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IP: bringing electricity to Al-Kaabneh
From: Dave Farber <farber () cis upenn edu>
Date: Thu, 24 Dec 1998 07:27:36 -0500



Date: Mon, 14 Dec 1998 09:39:33 -0500
From: Jock Gill <jgill () penfield-gill com>

Dave,

Members of IP might be interested in this PV/IP economic development
project I have been lucky enough to work on for the past year and a
day:

http://www.greenstar.org/pressroom/index.htm

We had two press events in the Palestinian Territories today.  One at
the HQ of the Palestinian Energy Authority and the second at the
village of  Al-Kaabneh.  This was attended by the Palestinian
Ministers of  Education, Interior and Energy.  Photos will be up in
our 'pressroom' in a few hours.

What is unique about this event, and about the Greenstar installation
at Al-Kaabneh?

     The installation of components of Greenstar in the village of
Al-Kaabneh marks a number of "firsts" in the combination of solar
energy and allied technologies.

          This will be the first combination of solar and wireless,
real-time, two-way communications for a rural population, aimed at
improving the quality of life and at local wealth creation.  It will
be the first solar-powered wireless communication link that uses the
Internet to network a rural population to urban areas, and to
international sites.

          It marks introduction of the global "Greenstar" brand,
which is characterized by the use of clean, renewable energy to
generate local revenues, and concentrates on producing economic
independence as opposed to fostering a dependence on international
aid.

       Where is Al-Kaabneh? What is it like, and who lives there?

     The town is located within Hebron District, about 40 km.
southeast of the city of Hebron, 15 km. east of Yatta.  120 houses
are distributed right and left of an asphalt street, 10 km in length.
Most houses are built adjacent to each other in small groups of five
homes. Drinking water comes from a cement storage tank. The
inhabitants earn
     their living through raising cattle, tending herds of sheep and
goats, and in growing wheat and barley; some  residents also work in
nearby Israeli settlements.

     Al-Kaabneh has about 2000 residents; there are 86 children
attending a small elementary school. The village at present has no
electricity, and no running water, and there are no plans to bring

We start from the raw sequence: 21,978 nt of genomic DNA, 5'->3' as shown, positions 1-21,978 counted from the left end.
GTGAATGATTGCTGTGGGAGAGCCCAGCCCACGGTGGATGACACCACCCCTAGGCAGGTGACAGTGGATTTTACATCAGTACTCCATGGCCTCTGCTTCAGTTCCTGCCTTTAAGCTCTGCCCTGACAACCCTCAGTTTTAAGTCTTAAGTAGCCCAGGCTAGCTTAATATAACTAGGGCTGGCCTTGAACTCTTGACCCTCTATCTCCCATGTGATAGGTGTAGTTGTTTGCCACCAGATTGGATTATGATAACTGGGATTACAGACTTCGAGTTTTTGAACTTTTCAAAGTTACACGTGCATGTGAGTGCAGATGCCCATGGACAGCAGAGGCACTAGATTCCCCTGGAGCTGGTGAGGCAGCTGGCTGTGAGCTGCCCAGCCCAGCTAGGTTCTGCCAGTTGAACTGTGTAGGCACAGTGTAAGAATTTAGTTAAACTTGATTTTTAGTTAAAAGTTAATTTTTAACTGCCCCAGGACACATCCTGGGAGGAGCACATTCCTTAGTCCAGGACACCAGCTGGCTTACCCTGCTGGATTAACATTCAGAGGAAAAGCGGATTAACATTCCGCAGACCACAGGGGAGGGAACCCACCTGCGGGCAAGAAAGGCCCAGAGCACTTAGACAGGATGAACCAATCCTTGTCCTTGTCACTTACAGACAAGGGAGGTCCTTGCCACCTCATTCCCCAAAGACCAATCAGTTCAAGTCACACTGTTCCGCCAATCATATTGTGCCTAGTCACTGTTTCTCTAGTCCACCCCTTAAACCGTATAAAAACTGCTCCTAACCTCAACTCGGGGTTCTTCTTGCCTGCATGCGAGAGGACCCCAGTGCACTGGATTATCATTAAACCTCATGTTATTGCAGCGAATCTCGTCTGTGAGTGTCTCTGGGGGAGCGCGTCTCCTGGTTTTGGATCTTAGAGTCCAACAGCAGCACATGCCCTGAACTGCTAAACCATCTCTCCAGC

conventional electric service to the town.

     The whole story is on the Greenstar site:

    www.greenstar.com

Our next projects are in India, South America, and First Nations in
North America.

IP members who want to know more should feel free to contact me.

Happy Holidays,

Jock


--
____________________________________________________________________
Jock Gill
www.penfield-gill.com
Infrared Internet Vision
____________________________________________________________________

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Help 

 

Pressroom


Greenstar Middle East Pilot Installation

background press information and FAQ
(Frequently Asked Questions)

updated 12-13-98


What is unique about this event, and about the Greenstar installation at Al-Kaabneh?

The installation of components of Greenstar in the village of Al-Kaabneh marks a number of "firsts" in the combination 
of solar energy and allied technologies.

This will be the first combination of solar and wireless, real-time, two-way communications for a rural population, 
aimed at improving the quality of life and at local wealth creation. 
It will be the first solar-powered wireless communication link that uses the Internet to network a rural population to 
urban areas, and to international sites. 
It marks introduction of the global "Greenstar" brand, which is characterized by the use of clean, renewable energy to 
generate local revenues, and concentrates on producing economic independence as opposed to fostering a dependence on 
international aid. 



Where is Al-Kaabneh? What is it like, and who lives there?